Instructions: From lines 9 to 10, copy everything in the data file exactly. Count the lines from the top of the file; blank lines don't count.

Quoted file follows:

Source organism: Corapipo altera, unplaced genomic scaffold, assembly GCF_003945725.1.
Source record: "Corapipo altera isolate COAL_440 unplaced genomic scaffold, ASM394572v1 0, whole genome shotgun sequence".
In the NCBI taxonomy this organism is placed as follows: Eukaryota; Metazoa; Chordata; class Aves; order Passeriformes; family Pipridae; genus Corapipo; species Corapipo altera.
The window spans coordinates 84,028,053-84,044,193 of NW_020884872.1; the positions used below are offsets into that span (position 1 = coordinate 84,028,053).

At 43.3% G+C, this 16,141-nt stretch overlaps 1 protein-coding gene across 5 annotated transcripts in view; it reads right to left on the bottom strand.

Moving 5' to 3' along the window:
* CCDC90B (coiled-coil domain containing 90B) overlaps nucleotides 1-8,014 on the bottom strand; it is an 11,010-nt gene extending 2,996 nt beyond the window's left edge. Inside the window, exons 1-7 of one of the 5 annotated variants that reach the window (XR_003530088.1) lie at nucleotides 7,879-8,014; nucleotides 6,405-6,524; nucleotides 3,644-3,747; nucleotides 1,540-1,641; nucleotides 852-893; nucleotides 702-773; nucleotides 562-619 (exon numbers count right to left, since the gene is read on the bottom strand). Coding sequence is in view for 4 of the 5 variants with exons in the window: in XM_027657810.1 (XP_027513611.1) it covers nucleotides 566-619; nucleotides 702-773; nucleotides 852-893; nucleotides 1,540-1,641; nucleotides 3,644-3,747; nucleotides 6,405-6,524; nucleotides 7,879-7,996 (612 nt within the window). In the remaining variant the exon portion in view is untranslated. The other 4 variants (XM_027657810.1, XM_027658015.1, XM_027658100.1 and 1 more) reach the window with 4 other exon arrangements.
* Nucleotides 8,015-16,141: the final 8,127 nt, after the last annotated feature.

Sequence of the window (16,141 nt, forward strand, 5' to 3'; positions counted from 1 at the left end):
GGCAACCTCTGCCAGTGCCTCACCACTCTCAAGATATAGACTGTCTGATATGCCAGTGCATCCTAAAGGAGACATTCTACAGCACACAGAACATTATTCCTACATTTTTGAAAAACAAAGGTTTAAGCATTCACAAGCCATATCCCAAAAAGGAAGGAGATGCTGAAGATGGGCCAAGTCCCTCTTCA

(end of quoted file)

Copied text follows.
Sequence of the window (16,141 nt, forward strand, 5' to 3'; positions counted from 1 at the left end):
GGCAACCTCTGCCAGTGCCTCACCACTCTCAAGATATAGACTGTCTGATATGCCAGTGCATCCTAAAGGAGACATTCTACAGCACACAGAACATTATTCCTACATTTTTGAAAAACAAAGGTTTAAGCATTCACAAGCCATATCCCAAAAAGGAAGGAGATGCTGAAGATGGGCCAAGTCCCTCTTCA